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Lorna Mary Belton Stirling (1893–1956)

by Suzanne Robinson

This article was published:

Lorna Mary Belton Stirling (1893-1956), musicologist, was born on 24 June 1893 at Hawthorn, Melbourne, eldest of three children of Victorian-born parents James Belton Stirling, draper, and his wife Mary Edith, née Smith. The family was involved in the arts and community service. Belton was an amateur musician, as was his brother George, an organist, and their sister Mary, a pianist. Tall, fair-haired and attractive, Lorna attended Fintona school, Camberwell, and Methodist Ladies' College, Kew (dux 1910), and became a violin teacher. On entering the University Conservatorium of Music, she was awarded an exhibition in violin; additional studies included viola and piano, as well as theoretical subjects under Professor George Marshall-Hall. She topped each year of her course for a diploma in music and at the end of her final year (1917) won an Ormond exhibition.

Following the outbreak of World War I, Miss Stirling had performed in a string quartet which toured Victoria to raise money for the Australian Red Cross Society. She later performed as an accompanist in a series of concerts for children. From 1921 she wrote a regular children's page in the Australian Musical News. After studying in Germany for some months, she settled in London in 1922. She edited Music and Youth and Panpipes, contributed to the Music Teacher, the Sackbut and the Manchester Guardian, published a book, Music through Games (London, 1930), and lectured on music to school children. A series of her articles appeared in Stead's Review in 1931, demonstrating the insights she had gained into the modernist music she had heard in Europe. By 1932 she was back in Melbourne where, in the following year, she was appointed music critic for the Star.

In the mid-1930s Stirling toured Europe, the United States of America and South Africa. She became honorary secretary of the Victorian branch of the British Music Society and a member of the executive-committee of the Lyceum Club in 1936. During World War II she gave vital encouragement to her friend, the composer Margaret Sutherland. Together they inaugurated midday recitals in the Assembly Hall, Collins Street: the performances aided the Australian Red Cross Society's prisoner-of-war fund and provided a platform for works by Sutherland and other Melbourne composers.

Stirling and Sutherland began campaigning for an arts centre to be built on the site of the derelict Wirth's Park. With John Lloyd, they launched the Combined Arts Centre Movement, enlisting the support of artists and arts societies. By November 1944 they had gathered 40,000 signatures to a petition seeking 'the erection of a Building or Buildings suitable for the use and presentation of [the] Arts for the benefit of the Public and under control of the State Authorities'. (The Victorian parliament finally passed the National Art Gallery and Cultural Centre Act in 1956.)

During the war Stirling also organized children's concerts on behalf of the B.M.S. and established a madrigal group, 'The Tudor Singers'. In 1942 she had been elected honorary secretary of the Lyceum Club, a role she apostrophized as 'Oil-Pourer, Back-patter, Exhorter, Consoler'. According to the club's history, she 'infused life and spirit into everything she did', and even composed songs and farces for club entertainments. She resigned in 1949 and travelled to Europe where she relished attending concerts, visiting galleries, and meeting composers and musicologists. In 1951 she was appointed temporary lecturer in music appreciation at the University of Melbourne, but serious illness led to her resignation at the end of 1954.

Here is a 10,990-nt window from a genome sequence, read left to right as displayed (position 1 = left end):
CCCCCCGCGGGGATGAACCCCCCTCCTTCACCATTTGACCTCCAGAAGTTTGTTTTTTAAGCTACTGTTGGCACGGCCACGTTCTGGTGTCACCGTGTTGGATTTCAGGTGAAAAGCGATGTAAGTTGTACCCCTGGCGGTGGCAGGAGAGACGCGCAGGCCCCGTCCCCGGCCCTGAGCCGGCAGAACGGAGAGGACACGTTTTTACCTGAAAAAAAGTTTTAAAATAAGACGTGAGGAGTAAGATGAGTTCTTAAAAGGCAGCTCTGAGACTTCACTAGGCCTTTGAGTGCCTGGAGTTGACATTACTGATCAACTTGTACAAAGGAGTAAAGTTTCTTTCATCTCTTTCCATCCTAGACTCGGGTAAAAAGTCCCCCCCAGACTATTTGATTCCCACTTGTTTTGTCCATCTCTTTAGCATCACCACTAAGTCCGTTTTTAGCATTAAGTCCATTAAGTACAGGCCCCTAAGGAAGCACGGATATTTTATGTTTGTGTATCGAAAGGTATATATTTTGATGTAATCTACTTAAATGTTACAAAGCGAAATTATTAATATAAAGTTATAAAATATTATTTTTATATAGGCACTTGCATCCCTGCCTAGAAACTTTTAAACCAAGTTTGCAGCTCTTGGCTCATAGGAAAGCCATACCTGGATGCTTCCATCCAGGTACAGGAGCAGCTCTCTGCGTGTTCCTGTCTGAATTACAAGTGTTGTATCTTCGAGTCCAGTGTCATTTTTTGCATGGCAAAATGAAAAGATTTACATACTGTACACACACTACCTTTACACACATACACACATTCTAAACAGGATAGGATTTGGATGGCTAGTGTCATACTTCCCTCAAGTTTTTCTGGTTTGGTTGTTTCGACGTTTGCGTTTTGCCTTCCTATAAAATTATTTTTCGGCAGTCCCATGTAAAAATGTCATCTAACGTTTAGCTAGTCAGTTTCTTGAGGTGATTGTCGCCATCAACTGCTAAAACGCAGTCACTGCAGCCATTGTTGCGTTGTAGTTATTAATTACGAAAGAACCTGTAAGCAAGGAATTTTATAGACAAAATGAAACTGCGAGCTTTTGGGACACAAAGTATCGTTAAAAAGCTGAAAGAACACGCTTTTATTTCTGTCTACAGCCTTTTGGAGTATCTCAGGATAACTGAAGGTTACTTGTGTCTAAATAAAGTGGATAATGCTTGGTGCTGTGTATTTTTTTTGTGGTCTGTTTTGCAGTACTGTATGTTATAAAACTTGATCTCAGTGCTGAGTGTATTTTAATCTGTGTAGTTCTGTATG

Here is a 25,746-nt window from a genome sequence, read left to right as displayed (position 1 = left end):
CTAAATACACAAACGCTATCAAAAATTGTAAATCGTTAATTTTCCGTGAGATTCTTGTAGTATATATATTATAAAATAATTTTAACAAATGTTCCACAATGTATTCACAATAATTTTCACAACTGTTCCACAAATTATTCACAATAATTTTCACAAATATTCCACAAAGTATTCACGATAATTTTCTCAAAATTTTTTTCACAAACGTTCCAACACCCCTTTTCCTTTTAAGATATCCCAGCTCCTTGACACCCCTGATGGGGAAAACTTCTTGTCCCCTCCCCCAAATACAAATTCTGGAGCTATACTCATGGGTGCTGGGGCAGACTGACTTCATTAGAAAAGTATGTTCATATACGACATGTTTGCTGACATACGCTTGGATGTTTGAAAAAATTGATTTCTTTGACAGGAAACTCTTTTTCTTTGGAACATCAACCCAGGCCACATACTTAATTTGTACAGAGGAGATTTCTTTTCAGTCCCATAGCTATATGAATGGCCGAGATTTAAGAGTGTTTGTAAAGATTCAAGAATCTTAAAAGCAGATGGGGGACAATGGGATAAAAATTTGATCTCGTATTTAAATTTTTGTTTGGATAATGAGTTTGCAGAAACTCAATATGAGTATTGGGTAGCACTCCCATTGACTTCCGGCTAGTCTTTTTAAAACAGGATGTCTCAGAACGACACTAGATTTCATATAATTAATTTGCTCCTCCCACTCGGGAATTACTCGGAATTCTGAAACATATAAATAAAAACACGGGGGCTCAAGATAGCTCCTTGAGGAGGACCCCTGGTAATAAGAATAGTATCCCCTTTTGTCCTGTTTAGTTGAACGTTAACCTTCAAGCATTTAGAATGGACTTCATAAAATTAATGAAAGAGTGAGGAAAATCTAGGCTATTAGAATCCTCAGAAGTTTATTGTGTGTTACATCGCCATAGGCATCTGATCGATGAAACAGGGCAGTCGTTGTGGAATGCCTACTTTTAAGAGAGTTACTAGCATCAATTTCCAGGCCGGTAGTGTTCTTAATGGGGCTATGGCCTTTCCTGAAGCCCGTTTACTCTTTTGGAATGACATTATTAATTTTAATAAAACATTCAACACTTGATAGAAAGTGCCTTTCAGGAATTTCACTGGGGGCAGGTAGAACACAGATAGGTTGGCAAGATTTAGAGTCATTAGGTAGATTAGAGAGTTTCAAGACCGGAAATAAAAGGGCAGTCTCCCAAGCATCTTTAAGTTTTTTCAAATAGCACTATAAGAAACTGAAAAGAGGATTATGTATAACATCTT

Stirling died of cancer on 9 February 1956 at her Hawthorn home and was cremated. She had destroyed the majority of her papers, including compositions, diaries and lectures. The bulk of her estate, sworn for probate at £29,386, was bequeathed to the University of Melbourne for the benefit of International House, and to found the Lorna Stirling Fund for international student exchange. From her art collection, she left Sir Arthur Streeton's portrait of Marshall-Hall to the National Gallery of Victoria. Her university colleague Keith Macartney recalled: 'Her knowledge of music, literature, painting, and the arts of the theatre was great, but her scholarship was carried lightly, and gifted as she was with vivid personality and a witty turn of phrase, she was able to get on terms with any audience, whether academic or not'.

Select Bibliography

  • A. T. Stirling, Gang Forward (Melb, 1972)
  • University of Melbourne Gazette, Aug 1956, p 32
  • Age (Melbourne), 11 Feb 1956
  • Stirling papers (State Library of Victoria)
  • Lyceum Club papers (State Library of Victoria).

Citation details

Suzanne Robinson, 'Stirling, Lorna Mary Belton (1893–1956)', Australian Dictionary of Biography, National Centre of Biography, Australian National University,, published first in hardcopy 2002, accessed online 14 June 2024.

This article was published in hardcopy in Australian Dictionary of Biography, Volume 16, (Melbourne University Press), 2002

View the front pages for Volume 16

© Copyright Australian Dictionary of Biography, 2006-2024

Life Summary [details]


24 June, 1893
Hawthorn, Melbourne, Victoria, Australia


9 February, 1956 (aged 62)
Hawthorn, Melbourne, Victoria, Australia

Religious Influence

Includes the religion in which subjects were raised, have chosen themselves, attendance at religious schools and/or religious funeral rites; Atheism and Agnosticism have been included.